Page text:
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Botanical Name: Coriandrum Sativum
Plant Part: Fruit
Extraction Method: Steam Distillation
0.6 oz - 2.2 oz: Amber Glass Bottle w/ Euro Dropper or Phenolic Cap.
4 oz - 16 oz: Amber Plastic Bottle.
Aromatic Scent: Coriander Oil has a sweet, spicy, slightly fruity, herbaceous warm smell. It has been claimed by some aromatherapists that the aroma improves if allowed to age.
Strength of Aroma: Medium
Blends well with: Coriander Essential Oil blends particularly well with Bergamot, Cinnamon Bark, Ginger, Grapefruit, Lemon, Neroli and Orange.
Common Uses: Coriander is said to stimulate the appetite, ease indigestion and relieve neuralgia. The therapeutic properties of Coriander Egyptian Essential Oil are listed as analgesic, aphrodisiac, antispasmodic, carminative, deodorant, digestive, fungicidal, revitalizing and stimulating. It can aid in relieving mental fatigue, migraine pain, tension and nervous weakness. There are some indications that it can also be useful in combating colds and flu.
Properties: Analgesic, antibacterial, anti-rheumatic, antispasmodic, aperitif, aphrodisiac, carminative, depurative, digestive, fungicidal, revitalizing, stimulant, stomachic, tonic.
Benefits: Aches, colds, diarrhea, digestive problems, infections, flatulence, mental fatigue, migraine, muscular aches and pains, nausea, nervous exhaustion, oily skin, spasm, stiffness, stomach cramps. The digestive, aperitif, and carminative properties of coriander oil support the digestive system.
History: The Egyptians used Coriander Seeds as an aphrodisiac, and they were found in the tomb of Tutankhamen; the Romans and Greeks used the seeds to flavour their wines; and in India, the seeds are still used for cooking. The Benedictine monks documented using them in 1510 as an ingredient in their herbal tonic known as Benedictine. The Carthusian Monks used them to make Chartreuse in the 1740's, and the Carmelite order in France used Coriander Seeds as an ingredient with lemon balm, lemon zest, angelica root and nutmeg in their 17th century eau de toilette known as Carmelite Waters.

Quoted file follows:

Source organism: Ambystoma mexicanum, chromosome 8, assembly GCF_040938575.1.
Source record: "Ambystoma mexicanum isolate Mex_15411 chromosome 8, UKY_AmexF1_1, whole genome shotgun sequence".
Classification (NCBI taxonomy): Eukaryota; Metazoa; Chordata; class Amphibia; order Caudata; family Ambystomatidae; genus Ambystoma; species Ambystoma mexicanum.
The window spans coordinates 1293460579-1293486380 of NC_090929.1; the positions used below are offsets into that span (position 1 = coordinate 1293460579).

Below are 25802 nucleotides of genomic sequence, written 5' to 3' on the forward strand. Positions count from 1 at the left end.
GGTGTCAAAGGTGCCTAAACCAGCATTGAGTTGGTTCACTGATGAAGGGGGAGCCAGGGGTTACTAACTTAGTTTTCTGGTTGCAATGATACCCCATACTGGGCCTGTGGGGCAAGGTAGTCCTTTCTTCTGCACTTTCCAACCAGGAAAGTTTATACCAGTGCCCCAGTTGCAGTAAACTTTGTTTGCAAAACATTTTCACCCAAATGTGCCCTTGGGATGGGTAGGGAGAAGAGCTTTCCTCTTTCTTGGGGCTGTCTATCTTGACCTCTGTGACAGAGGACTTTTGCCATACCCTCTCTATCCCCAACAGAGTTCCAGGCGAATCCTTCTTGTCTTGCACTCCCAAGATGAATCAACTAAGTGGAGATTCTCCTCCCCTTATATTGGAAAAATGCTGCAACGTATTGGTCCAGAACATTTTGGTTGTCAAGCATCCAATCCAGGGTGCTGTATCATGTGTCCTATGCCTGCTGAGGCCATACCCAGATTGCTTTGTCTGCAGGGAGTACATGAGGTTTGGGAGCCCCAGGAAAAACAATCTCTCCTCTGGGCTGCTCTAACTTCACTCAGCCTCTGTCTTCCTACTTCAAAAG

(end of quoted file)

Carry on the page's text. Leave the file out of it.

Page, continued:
Shelf Life and Storage from the time of distillation:
Approximately 3 – 4 years.
It is impossible to say exactly what an essential oil shelf life will be. The storage conditions will vary and make a significant difference. If the essential oil has been received directly from the distiller shortly after distillation and the glass bottle is kept dark, full, closed, and cool, we can make some generalizations.
Note that if an essential oil begins to appear cloudy, thicker, or if it smells more acidic, it has likely begun to oxidize.
Cautions: Avoid use during pregnancy.
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H&B Oils Center.
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